U.S. President Donald Trump's ex-national security adviser, Michael Flynn, has pleaded guilty to making a false statement to the FBI in January, according to the BBC.
The charges were brought by Special Counsel Robert Mueller, as part of his investigation into alleged Russian meddling in the 2016 U.S. election, the BBC said.
Flynn arrived at court on Friday.
He admitted to one count of knowingly making "false, fictitious and fraudulent statements."
According to an AFP reporter, Flynn was asked by Judge Rudolph Contreras if he wished to plead guilty and responded with the words "Yes, sir". The judge continued: "I accept your guilty plea. There will be no trial and there will be probably no appeal."
Ahead of Friday morning's court session in Washington DC, he turned himself in to the FBI.
Flynn was forced to resign the following month after misleading the White House about meeting the Russian ambassador before Trump took office.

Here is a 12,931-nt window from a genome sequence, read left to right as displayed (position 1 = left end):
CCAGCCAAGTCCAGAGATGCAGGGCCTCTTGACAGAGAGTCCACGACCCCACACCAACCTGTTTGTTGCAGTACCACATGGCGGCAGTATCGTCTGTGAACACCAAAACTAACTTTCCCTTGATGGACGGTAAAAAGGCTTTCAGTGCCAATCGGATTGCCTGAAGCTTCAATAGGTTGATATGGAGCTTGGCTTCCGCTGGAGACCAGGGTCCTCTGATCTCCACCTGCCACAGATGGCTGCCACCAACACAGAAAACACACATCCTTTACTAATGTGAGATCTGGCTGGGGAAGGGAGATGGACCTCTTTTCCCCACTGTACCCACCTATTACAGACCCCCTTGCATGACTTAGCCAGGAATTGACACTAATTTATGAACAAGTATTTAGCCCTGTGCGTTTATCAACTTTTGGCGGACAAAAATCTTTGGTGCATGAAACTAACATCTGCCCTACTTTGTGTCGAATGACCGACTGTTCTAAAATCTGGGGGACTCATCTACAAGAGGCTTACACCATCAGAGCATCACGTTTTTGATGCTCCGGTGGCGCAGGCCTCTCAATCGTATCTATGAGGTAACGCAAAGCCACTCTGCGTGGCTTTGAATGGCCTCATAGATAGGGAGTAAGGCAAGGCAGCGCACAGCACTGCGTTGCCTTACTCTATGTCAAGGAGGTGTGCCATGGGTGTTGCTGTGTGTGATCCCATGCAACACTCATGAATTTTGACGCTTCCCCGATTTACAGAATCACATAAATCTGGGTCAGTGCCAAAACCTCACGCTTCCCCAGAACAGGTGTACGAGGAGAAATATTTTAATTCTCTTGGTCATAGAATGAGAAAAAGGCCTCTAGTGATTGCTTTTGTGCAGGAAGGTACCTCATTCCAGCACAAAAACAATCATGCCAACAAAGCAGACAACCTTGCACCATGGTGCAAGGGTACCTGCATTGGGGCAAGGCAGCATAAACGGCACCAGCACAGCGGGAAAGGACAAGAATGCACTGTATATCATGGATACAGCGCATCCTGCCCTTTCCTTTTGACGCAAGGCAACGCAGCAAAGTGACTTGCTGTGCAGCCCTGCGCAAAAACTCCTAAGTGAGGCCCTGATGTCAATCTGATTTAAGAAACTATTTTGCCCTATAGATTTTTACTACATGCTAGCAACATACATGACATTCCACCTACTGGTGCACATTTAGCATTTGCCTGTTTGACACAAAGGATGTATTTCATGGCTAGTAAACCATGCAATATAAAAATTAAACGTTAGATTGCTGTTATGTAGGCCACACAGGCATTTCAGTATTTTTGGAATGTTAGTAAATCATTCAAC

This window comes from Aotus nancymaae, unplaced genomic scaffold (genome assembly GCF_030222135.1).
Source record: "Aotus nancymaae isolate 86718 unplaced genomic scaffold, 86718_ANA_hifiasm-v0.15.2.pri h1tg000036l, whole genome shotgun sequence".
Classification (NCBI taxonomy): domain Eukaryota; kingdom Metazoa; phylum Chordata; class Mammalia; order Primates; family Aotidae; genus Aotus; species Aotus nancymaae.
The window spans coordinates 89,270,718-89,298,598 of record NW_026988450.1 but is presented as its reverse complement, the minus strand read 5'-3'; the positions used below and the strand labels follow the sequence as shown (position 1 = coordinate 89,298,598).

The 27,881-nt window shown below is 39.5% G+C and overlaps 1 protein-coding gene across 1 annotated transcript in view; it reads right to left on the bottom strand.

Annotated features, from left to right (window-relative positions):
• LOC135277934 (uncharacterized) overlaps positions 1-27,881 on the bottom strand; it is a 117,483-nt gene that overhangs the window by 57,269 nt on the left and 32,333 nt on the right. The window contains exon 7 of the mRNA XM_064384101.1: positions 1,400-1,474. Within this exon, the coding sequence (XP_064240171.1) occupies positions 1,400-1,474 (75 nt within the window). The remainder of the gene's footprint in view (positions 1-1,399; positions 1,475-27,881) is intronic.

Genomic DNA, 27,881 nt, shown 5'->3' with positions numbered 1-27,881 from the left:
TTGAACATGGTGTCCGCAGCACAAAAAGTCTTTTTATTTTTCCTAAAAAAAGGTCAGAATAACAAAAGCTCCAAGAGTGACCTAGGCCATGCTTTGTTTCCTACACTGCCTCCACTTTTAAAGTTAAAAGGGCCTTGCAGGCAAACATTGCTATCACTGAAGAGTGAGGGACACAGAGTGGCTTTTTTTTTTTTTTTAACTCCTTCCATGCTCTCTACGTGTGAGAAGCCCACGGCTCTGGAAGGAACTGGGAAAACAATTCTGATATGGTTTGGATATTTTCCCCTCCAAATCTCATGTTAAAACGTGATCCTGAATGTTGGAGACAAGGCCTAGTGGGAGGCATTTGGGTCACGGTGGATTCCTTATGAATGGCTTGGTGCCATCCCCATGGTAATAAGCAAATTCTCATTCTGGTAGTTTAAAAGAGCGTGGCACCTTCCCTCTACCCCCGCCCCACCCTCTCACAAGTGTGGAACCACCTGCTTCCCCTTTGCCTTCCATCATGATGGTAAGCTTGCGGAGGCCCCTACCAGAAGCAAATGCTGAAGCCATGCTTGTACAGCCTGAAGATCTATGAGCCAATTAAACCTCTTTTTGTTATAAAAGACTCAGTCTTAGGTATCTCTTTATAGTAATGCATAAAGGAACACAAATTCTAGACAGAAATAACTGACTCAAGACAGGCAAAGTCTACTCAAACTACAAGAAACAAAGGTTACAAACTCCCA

The former aide is the most senior member of the Trump administration so far to have been indicted by the Mueller investigation.
In October, Trump's former presidential campaign manager, Paul Manafort, was accused of conspiring to defraud the U.S. in his dealings with Ukraine. It also emerged that another ex-aide, George Papadopoulos, had pleaded guilty to making false statements to FBI agents.
Just over a week ago, U.S. media said his legal team had told the president's lawyers they could no longer discuss the case, prompting suggestions that he had begun co-operating with prosecutors. If confirmed, that would indicate Flynn's lawyers have reached a plea bargain.
Read alsoRFE/RL: Former Russian Ambassador Kislyak joins parliamentAccording to the charge sheet, Michael Flynn is accused of falsely telling FBI agents that on or about December 29, 2016, he did not ask Russia's then ambassador to the U.S., Sergei Kislyak, to "refrain from escalating the situation in response to sanctions that the United States had imposed against Russia that same day." He is also accused of failing to recall that Kislyak had later told him Russia was moderating its response to the sanctions as a result of his request and of falsely saying that on or about December 22, 2016, he did not ask Kislyak to "delay the vote on or defeat a pending United Nations Security Council resolution."